How does a high-pressure belt get formed near a 30° parallel? Why does this region have hot deserts?
Formation of a high-pressure belt near 30° parallel:
- The heated air from the equatorial region becomes lighter, starts ascending, and after reaching higher latitudes, moves towards the polar region i.e. towards the North and South pole.
- Due to low temperatures at the higher altitude, the air cools down and becomes heavier.
- Thus heavier air descends down in both the hemispheres in the region between 25° and 35° parallels.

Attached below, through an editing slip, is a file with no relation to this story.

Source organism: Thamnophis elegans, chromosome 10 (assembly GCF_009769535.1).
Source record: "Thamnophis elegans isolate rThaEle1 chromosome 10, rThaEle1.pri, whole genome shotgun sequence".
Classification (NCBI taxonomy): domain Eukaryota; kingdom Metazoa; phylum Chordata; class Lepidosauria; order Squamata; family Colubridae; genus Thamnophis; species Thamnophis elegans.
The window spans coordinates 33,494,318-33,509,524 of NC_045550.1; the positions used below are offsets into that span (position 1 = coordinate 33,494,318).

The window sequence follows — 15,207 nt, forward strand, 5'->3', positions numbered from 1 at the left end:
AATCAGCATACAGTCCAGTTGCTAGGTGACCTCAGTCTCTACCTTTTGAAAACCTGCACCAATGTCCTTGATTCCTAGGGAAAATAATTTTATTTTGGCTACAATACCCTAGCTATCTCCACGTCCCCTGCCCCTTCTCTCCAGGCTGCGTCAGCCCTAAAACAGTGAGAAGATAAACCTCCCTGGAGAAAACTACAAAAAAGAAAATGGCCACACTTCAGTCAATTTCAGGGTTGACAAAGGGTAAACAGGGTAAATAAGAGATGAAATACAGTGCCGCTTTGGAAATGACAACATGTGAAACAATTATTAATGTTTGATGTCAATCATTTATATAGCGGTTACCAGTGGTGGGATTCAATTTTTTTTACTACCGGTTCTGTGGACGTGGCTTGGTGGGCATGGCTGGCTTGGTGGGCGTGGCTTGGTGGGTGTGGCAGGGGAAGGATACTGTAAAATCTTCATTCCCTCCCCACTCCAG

- This leads to the formation of high-pressure belts in both hemispheres. In this way, a high-pressure belt gets formed near a 30° parallel.
Reasons for the region near 30° parallel having hot deserts:
- The air in the mid-latitudinal high-pressure belts (between 25° and 35° parallels in both the hemispheres) is found to be dry.
- The amount of water vapour is found to be very low in dry air. Hence, this region gets extremely scarce or no rainfall.
- Consequently, this region has hot deserts.
Concept: Pressure Belts on the Earth’s Surface - Effects
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